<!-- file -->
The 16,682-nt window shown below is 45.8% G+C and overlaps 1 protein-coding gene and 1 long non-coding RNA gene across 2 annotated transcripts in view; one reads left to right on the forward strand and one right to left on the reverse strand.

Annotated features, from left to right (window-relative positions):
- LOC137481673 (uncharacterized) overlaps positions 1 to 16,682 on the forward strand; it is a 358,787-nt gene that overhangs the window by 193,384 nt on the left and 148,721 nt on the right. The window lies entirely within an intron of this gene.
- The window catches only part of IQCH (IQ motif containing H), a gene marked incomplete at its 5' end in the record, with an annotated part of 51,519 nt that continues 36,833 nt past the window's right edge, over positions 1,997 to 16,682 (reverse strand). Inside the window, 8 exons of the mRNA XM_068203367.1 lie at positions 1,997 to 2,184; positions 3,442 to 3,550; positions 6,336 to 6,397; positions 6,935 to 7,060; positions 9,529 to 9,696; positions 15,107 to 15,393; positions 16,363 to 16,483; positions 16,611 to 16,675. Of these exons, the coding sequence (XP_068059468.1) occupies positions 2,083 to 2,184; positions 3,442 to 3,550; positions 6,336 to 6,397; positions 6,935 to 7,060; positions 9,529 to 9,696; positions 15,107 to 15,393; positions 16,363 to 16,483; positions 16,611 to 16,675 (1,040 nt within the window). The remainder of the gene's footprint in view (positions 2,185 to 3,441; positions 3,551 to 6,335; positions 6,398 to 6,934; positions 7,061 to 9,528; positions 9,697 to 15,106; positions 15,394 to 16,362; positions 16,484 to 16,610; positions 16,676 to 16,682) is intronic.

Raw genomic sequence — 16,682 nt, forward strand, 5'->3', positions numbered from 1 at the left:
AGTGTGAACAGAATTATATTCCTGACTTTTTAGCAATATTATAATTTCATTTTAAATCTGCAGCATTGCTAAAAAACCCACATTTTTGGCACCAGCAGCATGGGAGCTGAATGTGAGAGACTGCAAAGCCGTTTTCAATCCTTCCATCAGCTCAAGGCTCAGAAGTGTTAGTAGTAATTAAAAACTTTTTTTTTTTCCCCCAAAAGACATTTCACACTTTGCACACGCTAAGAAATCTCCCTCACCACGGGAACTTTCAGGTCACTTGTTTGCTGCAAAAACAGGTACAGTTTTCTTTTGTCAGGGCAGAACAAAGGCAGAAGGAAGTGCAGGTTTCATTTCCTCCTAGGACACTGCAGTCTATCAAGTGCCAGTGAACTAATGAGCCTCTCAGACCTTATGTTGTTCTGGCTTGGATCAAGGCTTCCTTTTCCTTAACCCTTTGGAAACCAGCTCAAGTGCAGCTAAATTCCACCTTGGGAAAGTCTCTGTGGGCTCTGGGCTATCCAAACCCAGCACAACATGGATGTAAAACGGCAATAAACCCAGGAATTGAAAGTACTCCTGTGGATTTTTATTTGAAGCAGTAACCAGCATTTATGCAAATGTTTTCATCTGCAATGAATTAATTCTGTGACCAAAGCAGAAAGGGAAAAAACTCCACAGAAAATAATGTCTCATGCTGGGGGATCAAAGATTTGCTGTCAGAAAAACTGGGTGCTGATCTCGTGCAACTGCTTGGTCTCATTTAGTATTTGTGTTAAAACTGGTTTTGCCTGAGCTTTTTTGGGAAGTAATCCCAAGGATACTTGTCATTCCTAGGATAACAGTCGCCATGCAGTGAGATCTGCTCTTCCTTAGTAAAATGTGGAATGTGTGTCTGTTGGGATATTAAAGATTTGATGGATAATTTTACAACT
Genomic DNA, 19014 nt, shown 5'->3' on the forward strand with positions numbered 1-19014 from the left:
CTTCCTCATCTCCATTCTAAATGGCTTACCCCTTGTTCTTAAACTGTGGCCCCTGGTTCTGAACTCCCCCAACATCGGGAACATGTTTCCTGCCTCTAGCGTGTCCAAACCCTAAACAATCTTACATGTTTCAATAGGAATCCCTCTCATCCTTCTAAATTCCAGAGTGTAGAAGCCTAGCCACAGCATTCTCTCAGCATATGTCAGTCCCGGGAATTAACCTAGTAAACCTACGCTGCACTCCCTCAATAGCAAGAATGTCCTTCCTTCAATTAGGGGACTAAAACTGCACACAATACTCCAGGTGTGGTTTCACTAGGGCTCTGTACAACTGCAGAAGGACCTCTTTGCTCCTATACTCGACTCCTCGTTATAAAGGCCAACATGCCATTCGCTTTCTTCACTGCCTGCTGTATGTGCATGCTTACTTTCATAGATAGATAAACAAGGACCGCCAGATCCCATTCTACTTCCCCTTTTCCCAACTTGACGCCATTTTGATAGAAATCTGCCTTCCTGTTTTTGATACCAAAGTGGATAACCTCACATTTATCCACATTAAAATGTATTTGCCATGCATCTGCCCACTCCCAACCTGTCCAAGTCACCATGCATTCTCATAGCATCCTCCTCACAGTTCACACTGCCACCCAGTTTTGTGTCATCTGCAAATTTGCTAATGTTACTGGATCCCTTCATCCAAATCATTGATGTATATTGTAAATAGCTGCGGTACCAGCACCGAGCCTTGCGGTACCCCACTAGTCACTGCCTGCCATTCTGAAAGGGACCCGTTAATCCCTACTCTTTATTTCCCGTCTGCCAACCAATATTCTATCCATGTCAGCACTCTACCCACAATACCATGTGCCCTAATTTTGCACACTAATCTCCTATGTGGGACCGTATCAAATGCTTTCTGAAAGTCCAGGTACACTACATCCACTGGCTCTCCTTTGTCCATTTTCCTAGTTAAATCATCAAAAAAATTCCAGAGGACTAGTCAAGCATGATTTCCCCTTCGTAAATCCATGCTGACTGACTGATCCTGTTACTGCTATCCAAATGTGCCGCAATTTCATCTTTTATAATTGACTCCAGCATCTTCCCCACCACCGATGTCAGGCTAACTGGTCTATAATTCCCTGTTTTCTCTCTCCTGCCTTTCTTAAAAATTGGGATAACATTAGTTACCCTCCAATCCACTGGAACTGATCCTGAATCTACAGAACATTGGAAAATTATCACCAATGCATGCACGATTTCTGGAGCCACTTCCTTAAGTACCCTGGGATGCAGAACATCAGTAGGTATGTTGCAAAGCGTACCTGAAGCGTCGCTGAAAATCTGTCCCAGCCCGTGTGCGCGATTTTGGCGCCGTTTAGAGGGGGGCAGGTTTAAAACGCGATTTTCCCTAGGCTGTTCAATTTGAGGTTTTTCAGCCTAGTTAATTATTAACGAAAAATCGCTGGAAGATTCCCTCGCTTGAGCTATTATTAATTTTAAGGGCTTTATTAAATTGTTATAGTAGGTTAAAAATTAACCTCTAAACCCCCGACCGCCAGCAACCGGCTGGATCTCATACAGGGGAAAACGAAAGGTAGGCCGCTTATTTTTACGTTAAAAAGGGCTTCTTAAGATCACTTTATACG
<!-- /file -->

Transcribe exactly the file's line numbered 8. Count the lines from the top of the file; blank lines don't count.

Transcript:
CTTCCTCATCTCCATTCTAAATGGCTTACCCCTTGTTCTTAAACTGTGGCCCCTGGTTCTGAACTCCCCCAACATCGGGAACATGTTTCCTGCCTCTAGCGTGTCCAAACCCTAAACAATCTTACATGTTTCAATAGGAATCCCTCTCATCCTTCTAAATTCCAGAGTGTAGAAGCCTAGCCACAGCATTCTCTCAGCATATGTCAGTCCCGGGAATTAACCTAGTAAACCTACGCTGCACTCCCTCAATAGCAAGAATGTCCTTCCTTCAATTAGGGGACTAAAACTGCACACAATACTCCAGGTGTGGTTTCACTAGGGCTCTGTACAACTGCAGAAGGACCTCTTTGCTCCTATACTCGACTCCTCGTTATAAAGGCCAACATGCCATTCGCTTTCTTCACTGCCTGCTGTATGTGCATGCTTACTTTCATAGATAGATAAACAAGGACCGCCAGATCCCATTCTACTTCCCCTTTTCCCAACTTGACGCCATTTTGATAGAAATCTGCCTTCCTGTTTTTGATACCAAAGTGGATAACCTCACATTTATCCACATTAAAATGTATTTGCCATGCATCTGCCCACTCCCAACCTGTCCAAGTCACCATGCATTCTCATAGCATCCTCCTCACAGTTCACACTGCCACCCAGTTTTGTGTCATCTGCAAATTTGCTAATGTTACTGGATCCCTTCATCCAAATCATTGATGTATATTGTAAATAGCTGCGGTACCAGCACCGAGCCTTGCGGTACCCCACTAGTCACTGCCTGCCATTCTGAAAGGGACCCGTTAATCCCTACTCTTTATTTCCCGTCTGCCAACCAATATTCTATCCATGTCAGCACTCTACCCACAATACCATGTGCCCTAATTTTGCACACTAATCTCCTATGTGGGACCGTATCAAATGCTTTCTGAAAGTCCAGGTACACTACATCCACTGGCTCTCCTTTGTCCATTTTCCTAGTTAAATCATCAAAAAAATTCCAGAGGACTAGTCAAGCATGATTTCCCCTTCGTAAATCCATGCTGACTGACTGATCCTGTTACTGCTATCCAAATGTGCCGCAATTTCATCTTTTATAATTGACTCCAGCATCTTCCCCACCACCGATGTCAGGCTAACTGGTCTATAATTCCCTGTTTTCTCTCTCCTGCCTTTCTTAAAAATTGGGATAACATTAGTTACCCTCCAATCCACTGGAACTGATCCTGAATCTACAGAACATTGGAAAATTATCACCAATGCATGCACGATTTCTGGAGCCACTTCCTTAAGTACCCTGGGATGCAGAACATCAGTAGGTATGTTGCAAAGCGTACCTGAAGCGTCGCTGAAAATCTGTCCCAGCCCGTGTGCGCGATTTTGGCGCCGTTTAGAGGGGGGCAGGTTTAAAACGCGATTTTCCCTAGGCTGTTCAATTTGAGGTTTTTCAGCCTAGTTAATTATTAACGAAAAATCGCTGGAAGATTCCCTCGCTTGAGCTATTATTAATTTTAAGGGCTTTATTAAATTGTTATAGTAGGTTAAAAATTAACCTCTAAACCCCCGACCGCCAGCAACCGGCTGGATCTCATACAGGGGAAAACGAAAGGTAGGCCGCTTATTTTTACGTTAAAAAGGGCTTCTTAAGATCACTTTATACG